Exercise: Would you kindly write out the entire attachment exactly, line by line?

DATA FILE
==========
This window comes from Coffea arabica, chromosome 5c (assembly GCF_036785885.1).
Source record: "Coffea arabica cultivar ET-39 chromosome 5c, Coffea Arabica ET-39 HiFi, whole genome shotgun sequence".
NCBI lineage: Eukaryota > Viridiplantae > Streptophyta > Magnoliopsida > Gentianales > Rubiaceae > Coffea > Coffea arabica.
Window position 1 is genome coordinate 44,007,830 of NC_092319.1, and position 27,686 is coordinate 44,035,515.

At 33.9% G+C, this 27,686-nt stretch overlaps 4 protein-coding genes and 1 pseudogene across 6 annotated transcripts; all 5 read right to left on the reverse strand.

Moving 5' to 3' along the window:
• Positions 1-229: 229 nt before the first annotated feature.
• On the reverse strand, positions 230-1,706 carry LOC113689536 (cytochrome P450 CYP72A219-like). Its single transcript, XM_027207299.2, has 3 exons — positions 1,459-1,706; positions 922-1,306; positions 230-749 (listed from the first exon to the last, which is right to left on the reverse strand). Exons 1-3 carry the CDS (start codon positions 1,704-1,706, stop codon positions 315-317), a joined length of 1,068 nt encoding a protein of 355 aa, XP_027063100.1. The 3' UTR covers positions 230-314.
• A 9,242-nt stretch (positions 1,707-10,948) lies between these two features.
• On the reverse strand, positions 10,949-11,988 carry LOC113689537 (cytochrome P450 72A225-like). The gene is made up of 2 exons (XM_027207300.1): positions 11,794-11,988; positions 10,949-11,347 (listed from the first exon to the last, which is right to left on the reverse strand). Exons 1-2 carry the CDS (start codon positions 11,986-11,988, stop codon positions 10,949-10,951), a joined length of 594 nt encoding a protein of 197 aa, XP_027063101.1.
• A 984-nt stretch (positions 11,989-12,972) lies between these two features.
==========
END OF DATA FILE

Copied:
This window comes from Coffea arabica, chromosome 5c (assembly GCF_036785885.1).
Source record: "Coffea arabica cultivar ET-39 chromosome 5c, Coffea Arabica ET-39 HiFi, whole genome shotgun sequence".
NCBI lineage: Eukaryota > Viridiplantae > Streptophyta > Magnoliopsida > Gentianales > Rubiaceae > Coffea > Coffea arabica.
Window position 1 is genome coordinate 44,007,830 of NC_092319.1, and position 27,686 is coordinate 44,035,515.

At 33.9% G+C, this 27,686-nt stretch overlaps 4 protein-coding genes and 1 pseudogene across 6 annotated transcripts; all 5 read right to left on the reverse strand.

Moving 5' to 3' along the window:
• Positions 1-229: 229 nt before the first annotated feature.
• On the reverse strand, positions 230-1,706 carry LOC113689536 (cytochrome P450 CYP72A219-like). Its single transcript, XM_027207299.2, has 3 exons — positions 1,459-1,706; positions 922-1,306; positions 230-749 (listed from the first exon to the last, which is right to left on the reverse strand). Exons 1-3 carry the CDS (start codon positions 1,704-1,706, stop codon positions 315-317), a joined length of 1,068 nt encoding a protein of 355 aa, XP_027063100.1. The 3' UTR covers positions 230-314.
• A 9,242-nt stretch (positions 1,707-10,948) lies between these two features.
• On the reverse strand, positions 10,949-11,988 carry LOC113689537 (cytochrome P450 72A225-like). The gene is made up of 2 exons (XM_027207300.1): positions 11,794-11,988; positions 10,949-11,347 (listed from the first exon to the last, which is right to left on the reverse strand). Exons 1-2 carry the CDS (start codon positions 11,986-11,988, stop codon positions 10,949-10,951), a joined length of 594 nt encoding a protein of 197 aa, XP_027063101.1.
• A 984-nt stretch (positions 11,989-12,972) lies between these two features.